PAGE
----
Along with his recently created “Selfie of the Week” contest, Gov. Matt Bevin’s Facebook page includes a video of the commonwealth’s 62nd governor going where most Kentuckians have never ventured—up to that little round enclosure at the Capitol’s pinnacle above the dome.
Bevin and his kids celebrated Spring Break by climbing myriad groups of stairs to get a bird’s eye view of Frankfort.
His video shows not only how small objects on the ground outside the Capitol seem but also offers a real perspective on how much smaller the floor of the rotunda under that dome appears from 200 feet high versus how it feels when you’re standing in that same spot surrounded by multitudes of self-serving politicians with an overinflated view of their own importance.
Perhaps the governor will consider climbing those steps again and inviting some of his fellow Kentucky politicians who’ve lost sight of why they were sent to Frankfort in the first place to tag along.
Rep. Hubert Collins would be a good candidate for such a climb.
Collins, who’s occupied space in the General Assembly for more than a quarter-century, tried during this year’s legislative session to wreck a bill filed by fellow Democrat and state Sen. Perry Clark from Louisville detangling the commonwealth’s onerous regulations of natural hair braiding.
Bevin eventually signed the bill after it was passed by the legislature, but not before Collins did his best to replace the now-former obstacles of entry into what’s known as the “African style” hair-braiding industry with new, equally thick regulatory barricades that shut out entrepreneurs wanting to open businesses providing this service.
The level of irrationality imposed by both the former regulations and Collins’ replacement amendment reach even higher than those “walls.”
Kentucky law previously required natural hair braiders to spend 1,800 hours and between thousands of dollars—anywhere from around $5,000 at the Paducah Beauty School to nearly $20,000 at the Empire Beauty School locations in Elizabethtown and Louisville—just to obtain the required license, even though the practice is totally natural and includes no dyes or chemicals.
“To add insult to injury, this training never even breaches into the braiding areas,” Clark said.
Yet after his fellow legislators voted to tear down these barriers, Collins proposed a floor amendment with several new requirements, including a $1,500 fee, which would trip up the dreams of immigrants—many from West Africa—who came to America legally and are willing to work their fingers to the bone while building a new life.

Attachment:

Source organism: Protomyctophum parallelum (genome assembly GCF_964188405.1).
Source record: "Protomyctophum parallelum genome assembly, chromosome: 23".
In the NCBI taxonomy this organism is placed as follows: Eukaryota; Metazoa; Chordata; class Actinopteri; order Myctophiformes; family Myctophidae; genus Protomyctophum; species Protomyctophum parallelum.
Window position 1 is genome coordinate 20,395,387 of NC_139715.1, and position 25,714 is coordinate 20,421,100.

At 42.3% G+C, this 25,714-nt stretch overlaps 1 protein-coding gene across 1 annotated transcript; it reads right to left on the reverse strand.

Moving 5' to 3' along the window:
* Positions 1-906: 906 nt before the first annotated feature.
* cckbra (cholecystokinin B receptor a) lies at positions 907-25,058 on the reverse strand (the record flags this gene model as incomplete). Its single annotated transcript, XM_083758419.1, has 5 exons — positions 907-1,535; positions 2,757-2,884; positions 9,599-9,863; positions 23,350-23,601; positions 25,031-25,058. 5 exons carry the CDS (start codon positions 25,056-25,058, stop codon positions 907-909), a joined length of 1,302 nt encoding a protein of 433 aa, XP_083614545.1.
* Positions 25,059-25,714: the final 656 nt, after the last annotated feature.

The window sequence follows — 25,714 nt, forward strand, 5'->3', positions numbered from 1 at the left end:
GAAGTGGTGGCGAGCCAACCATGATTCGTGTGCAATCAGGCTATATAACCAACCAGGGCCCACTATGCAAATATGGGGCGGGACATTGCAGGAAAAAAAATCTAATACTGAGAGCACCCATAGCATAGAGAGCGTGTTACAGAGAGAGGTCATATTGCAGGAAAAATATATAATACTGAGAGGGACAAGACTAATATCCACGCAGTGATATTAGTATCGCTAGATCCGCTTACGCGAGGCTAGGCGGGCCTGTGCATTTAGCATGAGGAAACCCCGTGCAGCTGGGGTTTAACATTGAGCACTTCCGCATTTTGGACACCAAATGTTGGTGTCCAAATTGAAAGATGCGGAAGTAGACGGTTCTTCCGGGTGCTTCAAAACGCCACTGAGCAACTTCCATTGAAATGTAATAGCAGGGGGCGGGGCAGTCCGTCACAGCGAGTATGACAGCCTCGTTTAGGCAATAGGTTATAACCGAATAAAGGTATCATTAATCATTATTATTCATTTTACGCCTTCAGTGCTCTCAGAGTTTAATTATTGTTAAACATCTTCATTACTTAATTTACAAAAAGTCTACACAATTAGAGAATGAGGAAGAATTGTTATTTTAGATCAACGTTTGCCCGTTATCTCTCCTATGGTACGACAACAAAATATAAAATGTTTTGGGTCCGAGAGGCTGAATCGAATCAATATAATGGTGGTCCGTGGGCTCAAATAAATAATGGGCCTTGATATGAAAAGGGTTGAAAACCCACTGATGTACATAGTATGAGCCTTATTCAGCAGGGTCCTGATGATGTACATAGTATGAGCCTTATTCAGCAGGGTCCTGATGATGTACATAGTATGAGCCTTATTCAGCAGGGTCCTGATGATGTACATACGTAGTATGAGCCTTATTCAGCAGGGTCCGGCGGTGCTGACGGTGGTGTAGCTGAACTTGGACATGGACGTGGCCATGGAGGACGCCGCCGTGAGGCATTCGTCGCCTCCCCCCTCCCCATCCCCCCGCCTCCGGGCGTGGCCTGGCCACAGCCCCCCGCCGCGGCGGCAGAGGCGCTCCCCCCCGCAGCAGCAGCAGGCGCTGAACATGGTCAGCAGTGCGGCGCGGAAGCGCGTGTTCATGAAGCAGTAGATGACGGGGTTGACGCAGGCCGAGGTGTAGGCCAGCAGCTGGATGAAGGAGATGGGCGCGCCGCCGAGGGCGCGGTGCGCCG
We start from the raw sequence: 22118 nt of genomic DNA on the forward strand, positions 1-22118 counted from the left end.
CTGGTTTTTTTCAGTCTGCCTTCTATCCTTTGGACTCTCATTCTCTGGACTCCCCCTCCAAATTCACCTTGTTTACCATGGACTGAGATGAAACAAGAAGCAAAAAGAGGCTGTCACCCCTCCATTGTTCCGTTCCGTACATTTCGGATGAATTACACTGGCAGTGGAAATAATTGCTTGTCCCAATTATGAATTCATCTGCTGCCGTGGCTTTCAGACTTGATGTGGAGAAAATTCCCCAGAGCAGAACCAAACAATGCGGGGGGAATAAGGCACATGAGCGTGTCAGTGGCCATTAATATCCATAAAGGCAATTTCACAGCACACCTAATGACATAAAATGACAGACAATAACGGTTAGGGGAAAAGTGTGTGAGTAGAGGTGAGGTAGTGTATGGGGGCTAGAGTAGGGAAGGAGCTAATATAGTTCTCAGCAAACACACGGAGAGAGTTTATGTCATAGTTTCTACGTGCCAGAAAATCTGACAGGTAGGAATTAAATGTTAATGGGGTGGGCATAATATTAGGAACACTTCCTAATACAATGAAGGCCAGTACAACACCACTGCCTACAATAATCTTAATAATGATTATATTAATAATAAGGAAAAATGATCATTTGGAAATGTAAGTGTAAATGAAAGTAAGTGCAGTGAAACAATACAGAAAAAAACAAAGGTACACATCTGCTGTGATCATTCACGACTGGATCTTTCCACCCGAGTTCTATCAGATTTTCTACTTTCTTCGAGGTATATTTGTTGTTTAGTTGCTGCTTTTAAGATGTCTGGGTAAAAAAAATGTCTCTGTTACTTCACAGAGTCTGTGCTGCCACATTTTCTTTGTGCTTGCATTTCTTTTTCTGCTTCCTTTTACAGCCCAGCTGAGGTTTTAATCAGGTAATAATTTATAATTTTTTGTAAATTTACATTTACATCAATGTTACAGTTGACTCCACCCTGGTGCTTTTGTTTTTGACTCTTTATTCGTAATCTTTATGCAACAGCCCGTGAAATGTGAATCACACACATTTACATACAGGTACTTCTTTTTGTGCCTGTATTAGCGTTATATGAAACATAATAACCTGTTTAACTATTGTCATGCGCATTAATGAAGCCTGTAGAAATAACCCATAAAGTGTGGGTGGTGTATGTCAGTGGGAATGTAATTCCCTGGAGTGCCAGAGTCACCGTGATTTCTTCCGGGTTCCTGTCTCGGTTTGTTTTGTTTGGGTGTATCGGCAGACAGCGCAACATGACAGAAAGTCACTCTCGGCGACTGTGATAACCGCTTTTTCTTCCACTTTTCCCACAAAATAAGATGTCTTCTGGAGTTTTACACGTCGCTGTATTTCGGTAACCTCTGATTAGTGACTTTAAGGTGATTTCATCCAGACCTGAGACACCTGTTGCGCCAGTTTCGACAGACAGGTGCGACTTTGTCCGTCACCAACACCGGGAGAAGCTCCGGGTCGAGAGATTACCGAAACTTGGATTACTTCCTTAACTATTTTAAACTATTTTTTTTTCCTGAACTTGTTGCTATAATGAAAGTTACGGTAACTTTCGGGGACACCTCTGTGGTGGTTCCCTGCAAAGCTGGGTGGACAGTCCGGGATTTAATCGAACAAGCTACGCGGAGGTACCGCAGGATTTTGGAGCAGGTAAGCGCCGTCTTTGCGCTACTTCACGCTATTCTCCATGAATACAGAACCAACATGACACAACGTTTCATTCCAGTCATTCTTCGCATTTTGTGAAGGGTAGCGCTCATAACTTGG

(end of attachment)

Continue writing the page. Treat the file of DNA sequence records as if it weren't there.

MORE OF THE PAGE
This nonsense of replacing one set of onerous regulations with another reminds me of British Prime Minister Winston Churchill’s quip: “I may be drunk, Miss, but in the morning, I will be sober and you will still be ugly.”
What’s really ugly—no matter the angle from which it’s viewed—is that Collins’ amendment would have sent the $1,500 fee straight to the Kentucky Board of Hairdressers and Cosmetologists, which is chaired by none other than the lawmaker’s wife, Bea Collins.
Amazingly, even Rep. Reginald Meeks—also a Louisville Democrat who normally floats around in the outer reaches of the political sphere’s leftist regions—labeled Collins’ amendment “anti-business.”
He could have added “corrupt,” as well.
If Hubert and Bea Collins would ascend those stairs and glance back down when they reach the top, they would see what state government as enshrined in the Kentucky Constitution was meant to be: a miniscule part of our lives that serves its constituents, protects their liberties, provides a level playing field and removes barriers that prevent citizens from freely climbing as high as their dreams, dedication, abilities, hard work and destinies take them.
When that truly happens in Frankfort, watch Kentucky rise higher and go where it’s never gone before.
Jim Waters is president of the Bluegrass Institute, Kentucky’s free-market think tank. Reach him at email@example.com. Read previously published columns at www.bipps.org.